High School Relationships Are Bad

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High School Relationships Are Bad

Nadera Powell, Opinion Writer

They say that “nothing lasts forever in high school,” and as racing hormones and constant new crushes run wild, there are unintended emotional, social, and mental consequences that are often left unaccounted for. There is a lot of give and take in any relationship, but when you are dating during your most heightened stage of socio-emotional development, the lasting effects of a “first love” or “first heartbreak” can hold weight in the hearts of young lovers for many years after graduating, and sometimes even for a lifetime. 

Though relationships are extremely tempting considering the idealistic assumption that “the one” will be found in a class or by an accidental bump in the hallway, it is best for high schoolers to steer clear of relationships for as long as they possibly can for their own benefit.

Many people in high school develop friendships and try to keep a balance between their love, social, and academic lives. But sometimes unfortunately, love can pull more weight than the others. What can end up happening is that your significant other can turn into your only friend, and most girls can be emotional beings who are very hyper-sensitive to how others perceive them. Some girls put themselves on the line to save a relationship, and consequently they lose touch with their girlfriends and their friendships, and, left unattended, have damaging emotional effects.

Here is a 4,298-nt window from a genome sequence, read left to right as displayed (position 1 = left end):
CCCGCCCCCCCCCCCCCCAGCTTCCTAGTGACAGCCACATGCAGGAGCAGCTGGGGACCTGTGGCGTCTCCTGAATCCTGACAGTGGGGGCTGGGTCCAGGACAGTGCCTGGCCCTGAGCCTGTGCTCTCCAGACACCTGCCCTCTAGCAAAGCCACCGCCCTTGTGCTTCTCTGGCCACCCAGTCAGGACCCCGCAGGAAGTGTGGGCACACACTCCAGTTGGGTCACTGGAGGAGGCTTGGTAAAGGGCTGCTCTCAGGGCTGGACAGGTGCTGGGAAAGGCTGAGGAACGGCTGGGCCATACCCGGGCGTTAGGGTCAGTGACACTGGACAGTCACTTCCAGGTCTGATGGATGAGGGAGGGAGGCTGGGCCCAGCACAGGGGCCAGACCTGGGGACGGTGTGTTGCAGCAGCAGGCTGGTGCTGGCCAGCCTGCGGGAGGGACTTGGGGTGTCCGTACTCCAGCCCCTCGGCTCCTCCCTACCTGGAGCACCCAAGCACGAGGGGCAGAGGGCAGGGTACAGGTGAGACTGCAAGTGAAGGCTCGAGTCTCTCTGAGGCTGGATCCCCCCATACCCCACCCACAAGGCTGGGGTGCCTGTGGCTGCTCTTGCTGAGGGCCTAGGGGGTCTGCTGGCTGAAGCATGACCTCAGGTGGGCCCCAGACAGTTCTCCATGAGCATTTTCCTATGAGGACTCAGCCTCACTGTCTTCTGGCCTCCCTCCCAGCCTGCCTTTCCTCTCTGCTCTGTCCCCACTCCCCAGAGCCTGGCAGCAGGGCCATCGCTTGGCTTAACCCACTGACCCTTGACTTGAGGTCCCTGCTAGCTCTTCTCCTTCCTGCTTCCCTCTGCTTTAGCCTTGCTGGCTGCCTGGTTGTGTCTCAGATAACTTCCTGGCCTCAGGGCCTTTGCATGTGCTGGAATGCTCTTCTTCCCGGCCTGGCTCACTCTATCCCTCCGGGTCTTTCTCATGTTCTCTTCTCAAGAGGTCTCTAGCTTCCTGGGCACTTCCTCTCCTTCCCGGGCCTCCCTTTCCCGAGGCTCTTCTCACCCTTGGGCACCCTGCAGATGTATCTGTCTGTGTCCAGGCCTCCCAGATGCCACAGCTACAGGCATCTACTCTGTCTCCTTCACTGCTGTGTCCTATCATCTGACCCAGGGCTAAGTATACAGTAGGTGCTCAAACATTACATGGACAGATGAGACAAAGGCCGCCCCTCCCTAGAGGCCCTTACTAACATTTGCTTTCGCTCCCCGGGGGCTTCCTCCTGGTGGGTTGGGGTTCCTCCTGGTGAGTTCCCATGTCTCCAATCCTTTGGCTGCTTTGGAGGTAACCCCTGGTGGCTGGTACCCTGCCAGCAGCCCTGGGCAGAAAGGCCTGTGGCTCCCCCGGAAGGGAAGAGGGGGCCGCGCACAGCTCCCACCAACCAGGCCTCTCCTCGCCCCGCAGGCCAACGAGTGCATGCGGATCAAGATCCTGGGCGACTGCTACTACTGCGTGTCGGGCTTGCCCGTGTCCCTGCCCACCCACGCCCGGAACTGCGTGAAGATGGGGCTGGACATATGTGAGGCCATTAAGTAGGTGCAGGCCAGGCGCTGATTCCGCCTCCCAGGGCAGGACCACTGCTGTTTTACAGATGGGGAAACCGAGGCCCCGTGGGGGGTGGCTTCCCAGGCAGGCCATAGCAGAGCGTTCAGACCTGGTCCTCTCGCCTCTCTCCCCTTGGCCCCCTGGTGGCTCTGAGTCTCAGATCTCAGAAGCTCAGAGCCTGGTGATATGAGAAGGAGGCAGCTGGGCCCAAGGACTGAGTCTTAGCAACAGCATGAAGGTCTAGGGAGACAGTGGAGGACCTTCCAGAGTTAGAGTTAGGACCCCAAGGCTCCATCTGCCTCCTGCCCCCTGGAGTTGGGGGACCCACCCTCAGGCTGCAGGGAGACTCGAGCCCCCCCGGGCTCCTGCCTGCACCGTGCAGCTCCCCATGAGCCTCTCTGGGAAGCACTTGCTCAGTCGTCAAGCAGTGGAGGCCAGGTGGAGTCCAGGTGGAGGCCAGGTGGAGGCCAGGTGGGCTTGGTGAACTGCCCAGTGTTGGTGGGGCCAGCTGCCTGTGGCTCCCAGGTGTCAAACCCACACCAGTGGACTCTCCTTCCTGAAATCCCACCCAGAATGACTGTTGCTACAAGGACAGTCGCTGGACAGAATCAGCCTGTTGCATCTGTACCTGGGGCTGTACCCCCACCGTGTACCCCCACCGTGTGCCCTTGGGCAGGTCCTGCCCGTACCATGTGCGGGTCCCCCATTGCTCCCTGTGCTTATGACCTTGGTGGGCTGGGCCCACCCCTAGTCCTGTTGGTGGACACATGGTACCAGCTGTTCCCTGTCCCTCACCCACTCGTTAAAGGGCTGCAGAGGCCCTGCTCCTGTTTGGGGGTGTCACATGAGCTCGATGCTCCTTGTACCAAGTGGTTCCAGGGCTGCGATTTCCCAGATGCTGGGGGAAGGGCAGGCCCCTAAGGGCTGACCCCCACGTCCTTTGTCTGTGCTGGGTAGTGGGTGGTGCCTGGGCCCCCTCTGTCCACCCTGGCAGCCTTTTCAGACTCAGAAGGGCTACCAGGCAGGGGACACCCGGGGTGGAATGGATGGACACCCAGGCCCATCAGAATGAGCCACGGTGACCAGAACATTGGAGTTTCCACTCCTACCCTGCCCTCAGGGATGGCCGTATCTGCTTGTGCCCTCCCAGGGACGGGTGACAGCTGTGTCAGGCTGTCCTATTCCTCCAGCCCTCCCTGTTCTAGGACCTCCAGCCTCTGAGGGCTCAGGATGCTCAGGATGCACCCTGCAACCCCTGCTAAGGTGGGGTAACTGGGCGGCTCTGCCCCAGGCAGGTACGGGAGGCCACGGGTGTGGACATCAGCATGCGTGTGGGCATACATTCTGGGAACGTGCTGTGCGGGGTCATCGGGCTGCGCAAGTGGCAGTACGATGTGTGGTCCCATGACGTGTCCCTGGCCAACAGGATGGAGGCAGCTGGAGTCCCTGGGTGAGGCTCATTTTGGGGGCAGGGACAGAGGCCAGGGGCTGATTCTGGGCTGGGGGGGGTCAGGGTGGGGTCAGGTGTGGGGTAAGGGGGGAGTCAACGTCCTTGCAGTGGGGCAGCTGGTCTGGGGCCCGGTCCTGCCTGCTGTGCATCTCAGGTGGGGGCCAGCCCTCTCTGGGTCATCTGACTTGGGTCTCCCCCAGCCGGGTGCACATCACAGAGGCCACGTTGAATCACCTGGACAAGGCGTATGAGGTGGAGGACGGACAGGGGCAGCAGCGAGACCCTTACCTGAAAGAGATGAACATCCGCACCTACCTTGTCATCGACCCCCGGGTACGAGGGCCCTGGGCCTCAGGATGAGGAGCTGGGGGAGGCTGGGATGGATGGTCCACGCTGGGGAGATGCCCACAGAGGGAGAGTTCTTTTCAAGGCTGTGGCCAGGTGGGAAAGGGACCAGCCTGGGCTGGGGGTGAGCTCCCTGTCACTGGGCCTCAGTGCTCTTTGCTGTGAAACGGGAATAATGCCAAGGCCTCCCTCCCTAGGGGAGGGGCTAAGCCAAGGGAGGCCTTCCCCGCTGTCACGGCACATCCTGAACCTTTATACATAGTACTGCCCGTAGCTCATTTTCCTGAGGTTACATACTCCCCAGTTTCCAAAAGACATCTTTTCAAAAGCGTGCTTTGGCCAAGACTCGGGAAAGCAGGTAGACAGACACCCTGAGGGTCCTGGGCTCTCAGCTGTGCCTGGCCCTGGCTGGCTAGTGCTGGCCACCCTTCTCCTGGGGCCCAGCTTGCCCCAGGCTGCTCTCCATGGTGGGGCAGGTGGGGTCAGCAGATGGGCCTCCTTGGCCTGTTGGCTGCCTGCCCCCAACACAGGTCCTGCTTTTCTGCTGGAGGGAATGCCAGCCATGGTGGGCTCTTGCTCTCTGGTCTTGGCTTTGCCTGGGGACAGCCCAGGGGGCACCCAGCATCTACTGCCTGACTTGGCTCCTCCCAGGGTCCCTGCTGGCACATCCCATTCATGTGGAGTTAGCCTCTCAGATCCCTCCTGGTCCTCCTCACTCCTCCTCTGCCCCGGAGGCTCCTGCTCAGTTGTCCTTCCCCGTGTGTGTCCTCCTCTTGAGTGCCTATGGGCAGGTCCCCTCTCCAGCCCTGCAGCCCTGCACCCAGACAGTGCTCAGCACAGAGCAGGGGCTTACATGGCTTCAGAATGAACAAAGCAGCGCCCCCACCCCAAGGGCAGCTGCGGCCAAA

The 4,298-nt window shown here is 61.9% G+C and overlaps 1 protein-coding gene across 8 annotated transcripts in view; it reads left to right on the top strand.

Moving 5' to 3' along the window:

“When I was with my boyfriend of two years, we were always together,” said junior Naomi Rodriguez. “My friends told me that they were concerned I was becoming too dependent on him and I waved off their feelings because in my mind ‘I was in love.’ My circle eventually saw I wasn’t going to change my actions, so I was cut off and to this day I deal with the trauma of my relationship and friendships ending. I wish I would have listened because I could have avoided a lot of heartbreak and instead been having fun.”

 There are no longer invites to group-friend activities since the assumption is you are always with your significant other, and the high school friend environment becomes uncomfortable. 

College is the expected next step for high school students, and the preparation and finances that come along with it creates a conscious tenseness in the mind and life of an average student. But when you add the additional stress of a relationship, the romance can become a distraction and life goals can be put on the back burner in the name of love. 

This is especially true if a relationship starts at the end of high school and the importance of college increases. Questions such as “Are we going to be long distance?” or “Should we just be friends?” arise, and college decisions impacted by your significant other can throw your focus off and make you lose sight of your own future just to secure a spot in someone else’s. 

College can be a test to the strength and vitality of a relationship, and the trust needed could possibly work out in favor of the couple. Or against it.  Nevertheless, the strain college adds to the relationship could cause both partners to be emotionally and mentally drained, and cause them to second-guess their dreams and aspirations.


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